But in its ruling, the court found that senior poll officials had not followed electoral procedures properly to ensure a credible vote. It was the first time in Africa that a court had nullified the election of an incumbent.
For weeks since the court ruling, Mr. Odinga has demanded that senior poll officials be replaced and prosecuted. He has also called for the replacement of the companies in charge of printing ballot papers and providing the devices needed for the electronic transmission of results, areas that the court found to have been flawed.
Western diplomats have criticized Mr. Odinga for making too many demands, which could have the effect of undermining confidence in the electoral commission’s ability to hold the new vote. Mr. Odinga has called for protests to take place until the commission makes the changes he seeks.
On Wednesday, hundreds of his supporters demonstrated in Nairobi, the capital, and in some opposition strongholds around the country, demanding the resignation of senior election officials.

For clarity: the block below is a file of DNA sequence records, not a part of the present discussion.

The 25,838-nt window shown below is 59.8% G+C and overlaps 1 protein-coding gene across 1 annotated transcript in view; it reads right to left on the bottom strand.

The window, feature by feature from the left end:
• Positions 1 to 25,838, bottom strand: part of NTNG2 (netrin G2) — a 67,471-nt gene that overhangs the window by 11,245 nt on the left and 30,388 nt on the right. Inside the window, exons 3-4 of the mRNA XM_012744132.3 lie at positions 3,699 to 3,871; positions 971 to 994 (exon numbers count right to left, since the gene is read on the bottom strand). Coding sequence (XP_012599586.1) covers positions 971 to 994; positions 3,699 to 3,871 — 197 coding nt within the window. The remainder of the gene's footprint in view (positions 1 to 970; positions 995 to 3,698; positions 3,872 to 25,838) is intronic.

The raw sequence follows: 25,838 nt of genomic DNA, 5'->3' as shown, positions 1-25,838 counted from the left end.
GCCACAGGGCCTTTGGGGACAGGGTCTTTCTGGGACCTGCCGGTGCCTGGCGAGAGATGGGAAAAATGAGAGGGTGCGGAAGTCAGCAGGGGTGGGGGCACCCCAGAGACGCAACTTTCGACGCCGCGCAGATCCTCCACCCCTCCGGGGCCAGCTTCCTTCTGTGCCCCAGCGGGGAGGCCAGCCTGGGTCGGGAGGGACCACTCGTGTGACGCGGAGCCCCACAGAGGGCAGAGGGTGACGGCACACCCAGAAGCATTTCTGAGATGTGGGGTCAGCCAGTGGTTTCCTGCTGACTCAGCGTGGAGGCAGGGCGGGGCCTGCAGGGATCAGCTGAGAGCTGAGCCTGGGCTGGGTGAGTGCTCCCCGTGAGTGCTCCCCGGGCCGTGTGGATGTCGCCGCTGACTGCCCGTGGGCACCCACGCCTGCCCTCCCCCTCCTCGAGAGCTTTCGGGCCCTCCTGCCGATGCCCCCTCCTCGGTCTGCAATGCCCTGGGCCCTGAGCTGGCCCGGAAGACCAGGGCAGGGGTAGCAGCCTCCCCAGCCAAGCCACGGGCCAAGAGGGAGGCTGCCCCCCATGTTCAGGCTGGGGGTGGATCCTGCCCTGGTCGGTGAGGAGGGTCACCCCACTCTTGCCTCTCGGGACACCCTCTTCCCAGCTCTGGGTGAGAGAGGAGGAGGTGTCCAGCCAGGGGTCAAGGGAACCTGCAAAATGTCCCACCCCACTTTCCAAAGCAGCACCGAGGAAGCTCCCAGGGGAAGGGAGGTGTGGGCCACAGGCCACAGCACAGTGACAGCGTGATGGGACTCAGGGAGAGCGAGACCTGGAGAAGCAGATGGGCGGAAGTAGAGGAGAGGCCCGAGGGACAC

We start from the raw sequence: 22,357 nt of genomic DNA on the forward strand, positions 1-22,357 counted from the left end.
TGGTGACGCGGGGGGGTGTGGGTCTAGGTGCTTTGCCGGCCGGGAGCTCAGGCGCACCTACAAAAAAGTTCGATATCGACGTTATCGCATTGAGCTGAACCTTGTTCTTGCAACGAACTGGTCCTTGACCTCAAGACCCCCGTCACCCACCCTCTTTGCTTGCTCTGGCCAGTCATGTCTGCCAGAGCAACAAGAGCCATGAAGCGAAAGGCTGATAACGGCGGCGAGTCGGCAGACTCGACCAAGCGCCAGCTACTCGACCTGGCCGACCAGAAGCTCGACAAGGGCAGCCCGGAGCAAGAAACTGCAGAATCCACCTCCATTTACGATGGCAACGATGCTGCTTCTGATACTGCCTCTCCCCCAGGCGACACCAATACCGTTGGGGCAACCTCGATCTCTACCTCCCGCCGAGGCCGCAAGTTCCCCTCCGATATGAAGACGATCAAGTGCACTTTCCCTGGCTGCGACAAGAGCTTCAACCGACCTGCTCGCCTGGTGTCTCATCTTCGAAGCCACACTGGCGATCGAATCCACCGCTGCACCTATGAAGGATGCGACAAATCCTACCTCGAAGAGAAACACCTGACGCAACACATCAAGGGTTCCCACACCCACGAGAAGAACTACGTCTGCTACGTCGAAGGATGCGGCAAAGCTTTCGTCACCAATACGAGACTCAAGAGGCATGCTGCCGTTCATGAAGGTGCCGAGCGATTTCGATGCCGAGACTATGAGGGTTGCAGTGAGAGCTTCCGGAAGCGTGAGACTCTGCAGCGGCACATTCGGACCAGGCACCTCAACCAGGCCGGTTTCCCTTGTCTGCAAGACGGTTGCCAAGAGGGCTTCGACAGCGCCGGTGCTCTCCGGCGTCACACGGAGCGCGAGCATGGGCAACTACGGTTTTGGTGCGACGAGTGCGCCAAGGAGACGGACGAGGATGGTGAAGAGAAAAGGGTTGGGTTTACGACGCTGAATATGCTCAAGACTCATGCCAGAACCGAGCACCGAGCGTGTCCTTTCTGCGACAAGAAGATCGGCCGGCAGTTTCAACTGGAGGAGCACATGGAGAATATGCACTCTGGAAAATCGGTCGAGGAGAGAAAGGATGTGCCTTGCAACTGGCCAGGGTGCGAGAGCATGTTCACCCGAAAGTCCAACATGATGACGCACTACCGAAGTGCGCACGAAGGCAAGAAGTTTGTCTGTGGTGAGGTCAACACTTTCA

“Can you go into an election with the same cooks who poisoned your food?” said Janet Ongera, an opposition lawmaker from Kisii, a city in western Kenya.
“This will add even more sulfuric acid,” Ms. Ongera added. “What we want is a level playing field.”
Since the Supreme Court’s ruling in September, Mr. Odinga and Mr. Kenyatta, along with the electoral commission, have failed to reach an agreement on how to conduct the new election.
Analysts say that with shrinking campaign funds and worries of eroding support, Mr. Odinga was most likely playing for time by withdrawing from the race.
Mr. Odinga appeared to be pushing for a later date for the new election, based on his interpretation of a 2013 ruling that calls for a new vote to take place within 90 days if a candidate suddenly dies. An extended campaign would give the authorities more time to make the electoral changes sought by Mr. Odinga.
Earlier in the day, before the election commission’s decision, Kenya’s Parliament passed a set of amendments to the electoral law that seemed intended to ensure a victory by Mr. Kenyatta. One measure said that in an election or runoff with only two candidates, if one withdraws, the other would be automatically declared the winner.
Another amendment would bar the Supreme Court from nullifying a presidential election unless violations of the Constitution or electoral law significantly altered the outcome.
That measure was widely criticized as an attempt by the government to clip the judiciary’s wings. Although the parliamentary vote was boycotted by opposition lawmakers, it passed with the support of Mr. Kenyatta’s party.